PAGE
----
Flight attendant Eunice Lockett Thomas couldn’t understand why her Chase debit card was declined in early June 2021 as she tried to pay a dinner bill while vacationing in Hilton Head, South Carolina.
Thomas’ sisters, who were also at the dinner, planned to pay a portion of the tab. They sent money to Thomas through the Cash App, a payment transfer app that acts like a debit card for small transactions, on her iPhone 11.
“While we’re sitting there, I could see the transactions from the Cash App, but I couldn’t do anything about them,” says Thomas, 74. “I had no control over my phone. I couldn’t make calls. I couldn’t receive calls. I could only see kind of what was going on.”
This went on for two days before she returned home to New York and visited her carrier, T-Mobile. A customer service representative replaced her phone’s SIM card.
Thomas was apparently a victim of a SIM swap attack, an all-too-common industrywide scam involving a hijacking of the Subscriber Identity Module chip card found inside smartphones, which links your phone number and account information to your mobile provider.
Thomas’ saga got a lot worse. She learned that requests for money were sent out in her name to her contacts inside Cash App, some of whom sent money. Bitcoins were purchased and sold through her Cash App account as well. Thomas shared documentation of the transactions with AARP.
Thomas then discovered that $21,916.41 had been withdrawn from her Chase checking account, a transaction she insists she didn’t make or authorize. She reached out to Chase and T-Mobile, which acknowledged in writing “unauthorized activity” on her account, and she filed a police report. Citing its own research into her claim, Chase initially sent a letter to Thomas indicating that in its view, “the transaction(s) was processed correctly or was authorized” and that “no adjustment will be made to your account at this time.”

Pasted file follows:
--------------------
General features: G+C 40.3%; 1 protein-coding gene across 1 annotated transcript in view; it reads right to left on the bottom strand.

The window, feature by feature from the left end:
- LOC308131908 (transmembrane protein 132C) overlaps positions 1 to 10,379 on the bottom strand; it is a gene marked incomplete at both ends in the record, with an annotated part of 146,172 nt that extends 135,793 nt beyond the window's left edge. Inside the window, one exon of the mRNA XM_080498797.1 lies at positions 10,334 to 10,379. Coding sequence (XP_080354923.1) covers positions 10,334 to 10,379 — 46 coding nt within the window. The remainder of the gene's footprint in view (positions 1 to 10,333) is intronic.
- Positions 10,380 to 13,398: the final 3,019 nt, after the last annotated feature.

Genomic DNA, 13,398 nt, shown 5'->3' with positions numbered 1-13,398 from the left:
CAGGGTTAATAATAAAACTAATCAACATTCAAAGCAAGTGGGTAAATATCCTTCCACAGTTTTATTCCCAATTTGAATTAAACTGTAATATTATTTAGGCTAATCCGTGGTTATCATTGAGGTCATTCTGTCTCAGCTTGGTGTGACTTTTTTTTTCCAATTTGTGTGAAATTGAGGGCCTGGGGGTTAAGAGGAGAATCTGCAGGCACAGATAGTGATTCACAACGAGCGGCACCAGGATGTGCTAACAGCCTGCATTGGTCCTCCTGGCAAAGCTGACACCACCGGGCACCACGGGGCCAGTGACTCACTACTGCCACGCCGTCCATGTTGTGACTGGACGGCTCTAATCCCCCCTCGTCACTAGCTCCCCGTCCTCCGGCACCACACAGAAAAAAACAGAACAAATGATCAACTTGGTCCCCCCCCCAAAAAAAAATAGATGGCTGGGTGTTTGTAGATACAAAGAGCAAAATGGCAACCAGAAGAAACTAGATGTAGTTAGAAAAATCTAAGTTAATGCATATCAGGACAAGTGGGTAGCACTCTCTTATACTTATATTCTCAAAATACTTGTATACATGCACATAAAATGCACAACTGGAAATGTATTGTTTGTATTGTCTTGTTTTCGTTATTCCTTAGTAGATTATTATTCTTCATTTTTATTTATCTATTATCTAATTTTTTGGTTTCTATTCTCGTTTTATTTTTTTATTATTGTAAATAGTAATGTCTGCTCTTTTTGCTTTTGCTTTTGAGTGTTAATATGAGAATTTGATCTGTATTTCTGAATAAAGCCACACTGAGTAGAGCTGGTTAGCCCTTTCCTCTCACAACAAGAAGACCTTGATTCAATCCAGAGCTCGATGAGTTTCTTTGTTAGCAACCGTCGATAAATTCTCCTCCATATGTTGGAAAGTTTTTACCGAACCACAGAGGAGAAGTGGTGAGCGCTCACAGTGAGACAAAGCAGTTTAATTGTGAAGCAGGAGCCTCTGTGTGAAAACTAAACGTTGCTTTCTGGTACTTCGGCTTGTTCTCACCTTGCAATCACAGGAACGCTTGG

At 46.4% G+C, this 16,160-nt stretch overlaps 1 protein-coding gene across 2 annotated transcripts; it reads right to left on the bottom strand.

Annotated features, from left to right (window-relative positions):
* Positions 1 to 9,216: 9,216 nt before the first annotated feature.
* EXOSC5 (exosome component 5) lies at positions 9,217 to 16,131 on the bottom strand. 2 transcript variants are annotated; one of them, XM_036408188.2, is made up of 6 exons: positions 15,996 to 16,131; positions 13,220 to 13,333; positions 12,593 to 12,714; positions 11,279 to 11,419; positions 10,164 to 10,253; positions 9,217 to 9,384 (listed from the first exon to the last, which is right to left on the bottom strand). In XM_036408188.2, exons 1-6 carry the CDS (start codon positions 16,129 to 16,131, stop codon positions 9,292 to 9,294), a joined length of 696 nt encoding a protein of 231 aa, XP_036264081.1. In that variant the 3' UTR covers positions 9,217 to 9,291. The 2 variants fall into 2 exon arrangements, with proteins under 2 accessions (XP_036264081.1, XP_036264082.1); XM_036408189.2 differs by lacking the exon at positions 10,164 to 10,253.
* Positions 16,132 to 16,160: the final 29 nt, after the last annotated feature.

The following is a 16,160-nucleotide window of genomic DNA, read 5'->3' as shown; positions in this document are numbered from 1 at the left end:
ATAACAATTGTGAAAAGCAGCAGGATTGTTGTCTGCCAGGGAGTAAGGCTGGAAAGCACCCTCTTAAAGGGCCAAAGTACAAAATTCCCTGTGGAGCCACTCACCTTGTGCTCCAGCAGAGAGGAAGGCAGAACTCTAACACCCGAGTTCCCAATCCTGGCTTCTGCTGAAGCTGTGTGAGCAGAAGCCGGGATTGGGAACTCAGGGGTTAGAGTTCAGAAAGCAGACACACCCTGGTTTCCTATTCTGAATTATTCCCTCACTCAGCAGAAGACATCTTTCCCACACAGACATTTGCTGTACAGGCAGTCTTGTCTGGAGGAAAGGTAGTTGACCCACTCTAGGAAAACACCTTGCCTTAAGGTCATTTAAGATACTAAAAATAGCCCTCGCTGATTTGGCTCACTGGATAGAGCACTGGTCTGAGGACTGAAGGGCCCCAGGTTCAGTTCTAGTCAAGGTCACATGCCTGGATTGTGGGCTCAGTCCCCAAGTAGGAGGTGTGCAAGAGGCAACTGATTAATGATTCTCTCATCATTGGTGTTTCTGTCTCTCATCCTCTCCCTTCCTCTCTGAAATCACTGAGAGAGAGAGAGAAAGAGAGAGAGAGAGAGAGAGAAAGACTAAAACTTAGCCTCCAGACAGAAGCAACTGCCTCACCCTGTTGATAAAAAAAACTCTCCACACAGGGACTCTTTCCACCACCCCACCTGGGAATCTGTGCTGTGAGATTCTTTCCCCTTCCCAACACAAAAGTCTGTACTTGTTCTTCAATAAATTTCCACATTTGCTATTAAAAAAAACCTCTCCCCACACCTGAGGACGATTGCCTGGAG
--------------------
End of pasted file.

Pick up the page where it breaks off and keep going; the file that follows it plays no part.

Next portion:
After AARP inquired to confirm her situation, a bank representative again looked into the case. A day later, the bank called Thomas and told her it would credit her account with the missing money, which Chase confirmed to AARP.
SIM cards carry personal information
Thomas says she isn’t sure how her phone got hacked. Some SIM cards can be removed from one phone and placed in another, so the risk of physical theft exists, though that didn’t happen her case.
Not every SIM card is compatible with every device. Newer eSIM types are embedded into the device hardware, which in some instances lets you have two different lines on the same handset.
Either way, here’s how the scam typically unfolds, according to the Federal Communications Commission. Someone posing as you persuades your cellular provider to issue a replacement SIM card or to port your number over from another provider. The scammer may claim that your card was lost or damaged, and having amassed personal details about you from data breaches and leaks, phishing attacks, social engineering, social media and public records easily found on the internet, the thief can make the bogus ploy sound convincing.
Once your SIM has been hijacked, calls, texts and other data that are supposed to go to you are diverted to the impostor’s device. This may include texts with the one-time-use multifactor authentication code that is supposed to provide you with an extra layer of security beyond a passcode. Instead, it may unlock the door for a thief to change or access your email addresses, social media profiles, financial records and bank accounts.